[00:31:02] Ideology is faulty because the violation of a jealous God, the Covenant and the Supreme Command, you shall have no other gods. Well, most people understand this references jealousy because they confuse the English word with envy when it speaks of the passion with which one guards a legitimate relationship in everyday life. I mean secular life when used theologically in the Bible, the First Testament, certainly I haven't checked the new. It's always in the context of idolatry. Idols versus Yahweh. Always in everyday life, though. Here's a great one. Proverbs six 3234 who commits adultery is an idiot, lacks sense. He who does it destroys himself. He will get wounds and dishonor for his disgrace will not be away for passion Kin. Ah, it's the same word. Makes a man furious that he will not spare when he takes revenge. Who is the man whose passion is ignited here? It's the husband of the woman who's with whom the guide, the outsider, is massing. That's what's happening here. This is a legitimate word. No, My roots are Mennonite and we are theoretically pacifists. I have a son in law who is a chaplain in the US Army. We've had to learn a whole new vocabulary. The smallest book in the world is the Book of Mennonite War Heroes. It won't happen, but in any case, you know, theoretically, and this used to frustrate us no end when my dad would let people trample all over him. And he'd never fight back. Never fight back. You turn the other cheek. We take that quite literally. Turn the other cheek. You want to do that? And so we say, theoretically, you hit me. I won't hit you back. Theoretically. But there comes a time you touch my wife. You touch my kids? I mean, then it's no longer self-interest.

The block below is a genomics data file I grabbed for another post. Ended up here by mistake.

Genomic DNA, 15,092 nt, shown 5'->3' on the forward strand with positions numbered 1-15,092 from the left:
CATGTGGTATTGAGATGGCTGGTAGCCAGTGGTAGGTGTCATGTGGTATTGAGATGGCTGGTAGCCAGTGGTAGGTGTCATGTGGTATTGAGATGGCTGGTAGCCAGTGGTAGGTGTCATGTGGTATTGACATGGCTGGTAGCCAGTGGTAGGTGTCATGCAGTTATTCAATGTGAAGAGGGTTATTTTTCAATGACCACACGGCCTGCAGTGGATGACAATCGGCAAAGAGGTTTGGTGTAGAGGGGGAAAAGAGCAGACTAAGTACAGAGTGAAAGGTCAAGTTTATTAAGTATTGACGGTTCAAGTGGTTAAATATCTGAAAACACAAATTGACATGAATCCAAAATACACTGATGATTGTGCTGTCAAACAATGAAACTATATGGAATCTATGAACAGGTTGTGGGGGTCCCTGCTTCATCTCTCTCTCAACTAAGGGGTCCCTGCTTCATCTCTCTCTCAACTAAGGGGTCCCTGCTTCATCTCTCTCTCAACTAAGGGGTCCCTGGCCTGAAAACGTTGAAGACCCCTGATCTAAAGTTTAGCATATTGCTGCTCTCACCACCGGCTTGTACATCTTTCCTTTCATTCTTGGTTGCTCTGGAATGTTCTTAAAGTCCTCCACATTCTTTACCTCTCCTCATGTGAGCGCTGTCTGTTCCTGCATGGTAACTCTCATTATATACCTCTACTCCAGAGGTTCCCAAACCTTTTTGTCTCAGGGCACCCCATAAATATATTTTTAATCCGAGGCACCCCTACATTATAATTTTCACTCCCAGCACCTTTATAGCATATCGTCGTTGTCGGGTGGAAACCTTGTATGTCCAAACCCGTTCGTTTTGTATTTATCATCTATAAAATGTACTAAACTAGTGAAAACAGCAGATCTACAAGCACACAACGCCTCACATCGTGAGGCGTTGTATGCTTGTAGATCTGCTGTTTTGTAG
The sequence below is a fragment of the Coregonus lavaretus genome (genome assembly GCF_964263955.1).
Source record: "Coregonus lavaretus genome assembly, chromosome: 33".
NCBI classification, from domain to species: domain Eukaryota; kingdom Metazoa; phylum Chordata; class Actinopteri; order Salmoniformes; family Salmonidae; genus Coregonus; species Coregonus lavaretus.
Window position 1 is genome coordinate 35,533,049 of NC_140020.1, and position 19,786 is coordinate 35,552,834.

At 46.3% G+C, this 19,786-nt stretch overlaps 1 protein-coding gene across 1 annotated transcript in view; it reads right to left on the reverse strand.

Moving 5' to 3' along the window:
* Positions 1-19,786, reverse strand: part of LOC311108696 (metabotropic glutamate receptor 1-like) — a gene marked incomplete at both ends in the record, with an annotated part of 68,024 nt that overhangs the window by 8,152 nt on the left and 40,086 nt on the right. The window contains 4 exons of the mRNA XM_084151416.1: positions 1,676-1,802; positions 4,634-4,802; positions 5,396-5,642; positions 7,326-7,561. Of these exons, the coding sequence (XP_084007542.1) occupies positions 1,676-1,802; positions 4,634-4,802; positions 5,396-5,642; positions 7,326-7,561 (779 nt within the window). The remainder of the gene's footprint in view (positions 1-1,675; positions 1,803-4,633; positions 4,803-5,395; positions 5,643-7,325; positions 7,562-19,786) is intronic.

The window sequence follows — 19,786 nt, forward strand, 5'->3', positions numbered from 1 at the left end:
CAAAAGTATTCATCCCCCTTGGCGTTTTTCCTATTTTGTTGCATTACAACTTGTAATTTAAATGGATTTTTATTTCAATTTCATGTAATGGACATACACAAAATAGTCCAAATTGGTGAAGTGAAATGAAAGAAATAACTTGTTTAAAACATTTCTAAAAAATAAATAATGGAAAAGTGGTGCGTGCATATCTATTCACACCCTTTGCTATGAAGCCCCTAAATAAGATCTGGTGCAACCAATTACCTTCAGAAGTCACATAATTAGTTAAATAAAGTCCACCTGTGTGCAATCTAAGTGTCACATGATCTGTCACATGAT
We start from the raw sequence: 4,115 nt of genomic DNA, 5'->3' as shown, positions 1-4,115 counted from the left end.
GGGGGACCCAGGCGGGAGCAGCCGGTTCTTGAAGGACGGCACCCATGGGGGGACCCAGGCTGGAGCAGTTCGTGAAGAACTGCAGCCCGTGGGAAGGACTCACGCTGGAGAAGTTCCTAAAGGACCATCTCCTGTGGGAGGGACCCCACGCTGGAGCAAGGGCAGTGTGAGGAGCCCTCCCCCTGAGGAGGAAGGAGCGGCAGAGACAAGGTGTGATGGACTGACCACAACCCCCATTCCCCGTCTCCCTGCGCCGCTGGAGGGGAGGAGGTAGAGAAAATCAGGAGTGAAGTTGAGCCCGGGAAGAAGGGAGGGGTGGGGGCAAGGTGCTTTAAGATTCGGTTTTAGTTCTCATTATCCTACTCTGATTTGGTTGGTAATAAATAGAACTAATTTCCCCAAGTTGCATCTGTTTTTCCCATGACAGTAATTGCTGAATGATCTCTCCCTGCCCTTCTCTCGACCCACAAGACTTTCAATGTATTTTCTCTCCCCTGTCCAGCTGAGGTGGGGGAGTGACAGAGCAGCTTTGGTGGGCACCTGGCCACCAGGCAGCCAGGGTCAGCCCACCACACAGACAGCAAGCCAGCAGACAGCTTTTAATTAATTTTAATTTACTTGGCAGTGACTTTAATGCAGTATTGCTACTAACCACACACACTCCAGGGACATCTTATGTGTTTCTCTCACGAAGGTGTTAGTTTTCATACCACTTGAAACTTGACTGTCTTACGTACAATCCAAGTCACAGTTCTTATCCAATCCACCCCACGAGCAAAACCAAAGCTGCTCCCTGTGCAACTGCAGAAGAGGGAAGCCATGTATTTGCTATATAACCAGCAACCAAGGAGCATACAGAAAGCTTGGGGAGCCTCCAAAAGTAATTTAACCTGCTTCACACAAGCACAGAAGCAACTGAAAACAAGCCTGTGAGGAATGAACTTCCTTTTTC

[00:33:17] It's no longer self-interest. I am responsible for the well-being of the people in my family, and I've got to intervene. My passion will be ignited. It will be because I treasure the relationship with my wife. And if anybody else comes along and starts making overtures to her, I'm getting angry. I'm burning in the inside out. And so this this word speaks of the igniting of God's passion when somebody claims his bride. You can go there. This is part of the marriage metaphor of covenant. When used theologically, it usually speaks of his passion for Israel, but in every instance it involves idolatry. And here's a whole list of them where you've got this happening. God is an impassioned God. Foreign gods. When foreign gods like Bale seduce Israel and they commit spiritual, hollow horology. Yahoo's passion is ignited both against the foreign God and against the woman who lets herself be seduced. And that is Israel. In this instance, the passion is and is not generally against an outside threat, but against Israel for her infidelity. The that's the grace of God. It ends. And on this climactic note, the grace of covenant don't take for granted the marriage of God. And of course, this carries over into the New Testament, where the Lord's Supper is a marriage feast. It's a covenant feast. This is the blood of the covenant. We are celebrating the relationship that God has created for us in Jesus Christ. And to go after any other God is a violation of this very special relationship. The grace of covenant future for 25 to 31. We cannot understand 25 to 31 without appreciating the triangular nature of covenant relationship at Horeb. God established Israel as his people. But since Abraham's day, the land had been in a perceived as a vital element in this triangle.